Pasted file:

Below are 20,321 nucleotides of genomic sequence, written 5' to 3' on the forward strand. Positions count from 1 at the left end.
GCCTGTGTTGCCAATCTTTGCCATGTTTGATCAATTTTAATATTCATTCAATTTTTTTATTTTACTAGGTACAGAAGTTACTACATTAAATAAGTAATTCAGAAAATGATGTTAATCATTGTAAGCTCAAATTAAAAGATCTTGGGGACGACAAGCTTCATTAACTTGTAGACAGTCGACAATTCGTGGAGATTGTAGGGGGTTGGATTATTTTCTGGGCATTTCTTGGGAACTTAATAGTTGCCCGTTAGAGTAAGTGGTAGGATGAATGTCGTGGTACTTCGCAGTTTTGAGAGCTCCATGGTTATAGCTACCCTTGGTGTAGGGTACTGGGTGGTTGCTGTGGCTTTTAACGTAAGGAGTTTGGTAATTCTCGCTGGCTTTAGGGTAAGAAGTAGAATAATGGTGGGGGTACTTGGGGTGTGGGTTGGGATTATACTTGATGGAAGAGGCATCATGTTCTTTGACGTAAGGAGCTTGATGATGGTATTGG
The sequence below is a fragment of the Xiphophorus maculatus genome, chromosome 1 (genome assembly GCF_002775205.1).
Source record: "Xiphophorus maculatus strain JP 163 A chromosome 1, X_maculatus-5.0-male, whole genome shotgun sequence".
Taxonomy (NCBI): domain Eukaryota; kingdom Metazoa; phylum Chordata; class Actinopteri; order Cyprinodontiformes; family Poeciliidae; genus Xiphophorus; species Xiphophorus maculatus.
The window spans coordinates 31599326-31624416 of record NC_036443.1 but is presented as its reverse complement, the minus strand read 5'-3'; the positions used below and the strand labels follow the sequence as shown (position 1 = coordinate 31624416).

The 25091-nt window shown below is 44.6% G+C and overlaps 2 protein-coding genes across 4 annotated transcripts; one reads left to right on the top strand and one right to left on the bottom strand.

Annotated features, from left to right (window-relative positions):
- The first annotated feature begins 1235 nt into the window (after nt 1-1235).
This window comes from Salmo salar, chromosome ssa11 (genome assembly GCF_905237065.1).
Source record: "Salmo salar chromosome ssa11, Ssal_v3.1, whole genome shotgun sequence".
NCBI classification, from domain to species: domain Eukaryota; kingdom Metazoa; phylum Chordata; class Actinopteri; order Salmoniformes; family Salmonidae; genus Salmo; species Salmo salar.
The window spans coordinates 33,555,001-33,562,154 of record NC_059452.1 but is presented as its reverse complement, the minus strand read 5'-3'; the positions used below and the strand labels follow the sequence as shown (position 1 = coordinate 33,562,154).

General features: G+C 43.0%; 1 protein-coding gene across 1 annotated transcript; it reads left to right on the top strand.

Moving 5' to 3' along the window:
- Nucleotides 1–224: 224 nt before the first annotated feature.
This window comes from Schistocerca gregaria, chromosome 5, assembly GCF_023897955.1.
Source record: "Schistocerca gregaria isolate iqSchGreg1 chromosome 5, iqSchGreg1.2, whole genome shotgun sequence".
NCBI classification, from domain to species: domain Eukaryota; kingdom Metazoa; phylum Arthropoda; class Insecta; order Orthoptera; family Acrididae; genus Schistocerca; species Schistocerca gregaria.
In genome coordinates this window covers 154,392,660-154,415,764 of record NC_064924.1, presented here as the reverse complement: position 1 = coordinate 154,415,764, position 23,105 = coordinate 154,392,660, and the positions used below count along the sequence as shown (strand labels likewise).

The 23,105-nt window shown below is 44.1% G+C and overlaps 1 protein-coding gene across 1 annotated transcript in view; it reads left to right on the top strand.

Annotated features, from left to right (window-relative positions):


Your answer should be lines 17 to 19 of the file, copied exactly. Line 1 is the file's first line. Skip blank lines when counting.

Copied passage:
This window comes from Schistocerca gregaria, chromosome 5, assembly GCF_023897955.1.
Source record: "Schistocerca gregaria isolate iqSchGreg1 chromosome 5, iqSchGreg1.2, whole genome shotgun sequence".
NCBI classification, from domain to species: domain Eukaryota; kingdom Metazoa; phylum Arthropoda; class Insecta; order Orthoptera; family Acrididae; genus Schistocerca; species Schistocerca gregaria.